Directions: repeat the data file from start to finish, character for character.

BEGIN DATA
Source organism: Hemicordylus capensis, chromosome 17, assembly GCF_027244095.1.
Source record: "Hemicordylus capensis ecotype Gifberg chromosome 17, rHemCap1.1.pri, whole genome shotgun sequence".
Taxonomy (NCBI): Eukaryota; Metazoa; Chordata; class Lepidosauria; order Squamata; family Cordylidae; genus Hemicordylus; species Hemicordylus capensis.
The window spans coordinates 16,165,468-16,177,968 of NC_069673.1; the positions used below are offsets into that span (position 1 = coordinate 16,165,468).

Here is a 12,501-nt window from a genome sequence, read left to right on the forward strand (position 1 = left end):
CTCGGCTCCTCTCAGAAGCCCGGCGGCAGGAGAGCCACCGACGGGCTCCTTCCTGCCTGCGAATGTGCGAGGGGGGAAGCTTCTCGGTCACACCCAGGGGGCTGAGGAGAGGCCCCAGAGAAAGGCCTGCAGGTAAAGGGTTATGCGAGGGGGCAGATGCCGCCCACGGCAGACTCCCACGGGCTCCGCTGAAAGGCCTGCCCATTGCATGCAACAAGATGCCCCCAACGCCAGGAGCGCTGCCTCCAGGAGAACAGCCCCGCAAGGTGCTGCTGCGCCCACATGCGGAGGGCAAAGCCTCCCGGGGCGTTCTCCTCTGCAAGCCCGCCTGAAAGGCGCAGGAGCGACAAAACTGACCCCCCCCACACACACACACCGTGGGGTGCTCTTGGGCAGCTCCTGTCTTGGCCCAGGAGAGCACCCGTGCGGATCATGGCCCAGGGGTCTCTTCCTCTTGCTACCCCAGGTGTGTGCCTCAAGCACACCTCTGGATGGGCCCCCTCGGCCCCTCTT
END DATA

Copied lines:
Source organism: Hemicordylus capensis, chromosome 17, assembly GCF_027244095.1.
Source record: "Hemicordylus capensis ecotype Gifberg chromosome 17, rHemCap1.1.pri, whole genome shotgun sequence".
Taxonomy (NCBI): Eukaryota; Metazoa; Chordata; class Lepidosauria; order Squamata; family Cordylidae; genus Hemicordylus; species Hemicordylus capensis.
The window spans coordinates 16,165,468-16,177,968 of NC_069673.1; the positions used below are offsets into that span (position 1 = coordinate 16,165,468).

Here is a 12,501-nt window from a genome sequence, read left to right on the forward strand (position 1 = left end):
CTCGGCTCCTCTCAGAAGCCCGGCGGCAGGAGAGCCACCGACGGGCTCCTTCCTGCCTGCGAATGTGCGAGGGGGGAAGCTTCTCGGTCACACCCAGGGGGCTGAGGAGAGGCCCCAGAGAAAGGCCTGCAGGTAAAGGGTTATGCGAGGGGGCAGATGCCGCCCACGGCAGACTCCCACGGGCTCCGCTGAAAGGCCTGCCCATTGCATGCAACAAGATGCCCCCAACGCCAGGAGCGCTGCCTCCAGGAGAACAGCCCCGCAAGGTGCTGCTGCGCCCACATGCGGAGGGCAAAGCCTCCCGGGGCGTTCTCCTCTGCAAGCCCGCCTGAAAGGCGCAGGAGCGACAAAACTGACCCCCCCCACACACACACACCGTGGGGTGCTCTTGGGCAGCTCCTGTCTTGGCCCAGGAGAGCACCCGTGCGGATCATGGCCCAGGGGTCTCTTCCTCTTGCTACCCCAGGTGTGTGCCTCAAGCACACCTCTGGATGGGCCCCCTCGGCCCCTCTT